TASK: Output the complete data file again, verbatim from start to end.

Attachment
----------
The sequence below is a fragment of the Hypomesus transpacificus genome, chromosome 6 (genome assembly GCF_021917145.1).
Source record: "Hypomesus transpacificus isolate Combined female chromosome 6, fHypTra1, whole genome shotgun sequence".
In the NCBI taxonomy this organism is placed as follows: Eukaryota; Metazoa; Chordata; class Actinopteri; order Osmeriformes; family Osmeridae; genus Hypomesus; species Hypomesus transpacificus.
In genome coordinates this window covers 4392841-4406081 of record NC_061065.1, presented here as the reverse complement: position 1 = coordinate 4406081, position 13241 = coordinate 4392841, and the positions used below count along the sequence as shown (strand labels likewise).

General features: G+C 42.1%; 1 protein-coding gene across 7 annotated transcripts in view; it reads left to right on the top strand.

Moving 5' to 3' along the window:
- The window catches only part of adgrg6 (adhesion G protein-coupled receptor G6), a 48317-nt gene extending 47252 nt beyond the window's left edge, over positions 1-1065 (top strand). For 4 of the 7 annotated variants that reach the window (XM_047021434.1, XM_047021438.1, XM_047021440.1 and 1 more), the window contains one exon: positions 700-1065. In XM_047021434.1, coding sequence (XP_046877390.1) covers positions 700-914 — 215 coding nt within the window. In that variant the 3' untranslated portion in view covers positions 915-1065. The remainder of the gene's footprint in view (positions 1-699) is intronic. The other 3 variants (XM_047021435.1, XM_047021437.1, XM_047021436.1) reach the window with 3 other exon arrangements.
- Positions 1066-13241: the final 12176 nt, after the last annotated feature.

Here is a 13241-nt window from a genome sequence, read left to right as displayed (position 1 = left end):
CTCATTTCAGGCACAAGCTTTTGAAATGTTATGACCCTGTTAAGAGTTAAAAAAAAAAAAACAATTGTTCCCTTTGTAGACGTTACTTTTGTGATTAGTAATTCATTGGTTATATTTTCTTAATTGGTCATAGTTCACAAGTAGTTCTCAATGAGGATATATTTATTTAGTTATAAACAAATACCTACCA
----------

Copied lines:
The sequence below is a fragment of the Hypomesus transpacificus genome, chromosome 6 (genome assembly GCF_021917145.1).
Source record: "Hypomesus transpacificus isolate Combined female chromosome 6, fHypTra1, whole genome shotgun sequence".
In the NCBI taxonomy this organism is placed as follows: Eukaryota; Metazoa; Chordata; class Actinopteri; order Osmeriformes; family Osmeridae; genus Hypomesus; species Hypomesus transpacificus.
In genome coordinates this window covers 4392841-4406081 of record NC_061065.1, presented here as the reverse complement: position 1 = coordinate 4406081, position 13241 = coordinate 4392841, and the positions used below count along the sequence as shown (strand labels likewise).

General features: G+C 42.1%; 1 protein-coding gene across 7 annotated transcripts in view; it reads left to right on the top strand.

Moving 5' to 3' along the window:
- The window catches only part of adgrg6 (adhesion G protein-coupled receptor G6), a 48317-nt gene extending 47252 nt beyond the window's left edge, over positions 1-1065 (top strand). For 4 of the 7 annotated variants that reach the window (XM_047021434.1, XM_047021438.1, XM_047021440.1 and 1 more), the window contains one exon: positions 700-1065. In XM_047021434.1, coding sequence (XP_046877390.1) covers positions 700-914 — 215 coding nt within the window. In that variant the 3' untranslated portion in view covers positions 915-1065. The remainder of the gene's footprint in view (positions 1-699) is intronic. The other 3 variants (XM_047021435.1, XM_047021437.1, XM_047021436.1) reach the window with 3 other exon arrangements.
- Positions 1066-13241: the final 12176 nt, after the last annotated feature.

Here is a 13241-nt window from a genome sequence, read left to right as displayed (position 1 = left end):
CTCATTTCAGGCACAAGCTTTTGAAATGTTATGACCCTGTTAAGAGTTAAAAAAAAAAAAACAATTGTTCCCTTTGTAGACGTTACTTTTGTGATTAGTAATTCATTGGTTATATTTTCTTAATTGGTCATAGTTCACAAGTAGTTCTCAATGAGGATATATTTATTTAGTTATAAACAAATACCTACCA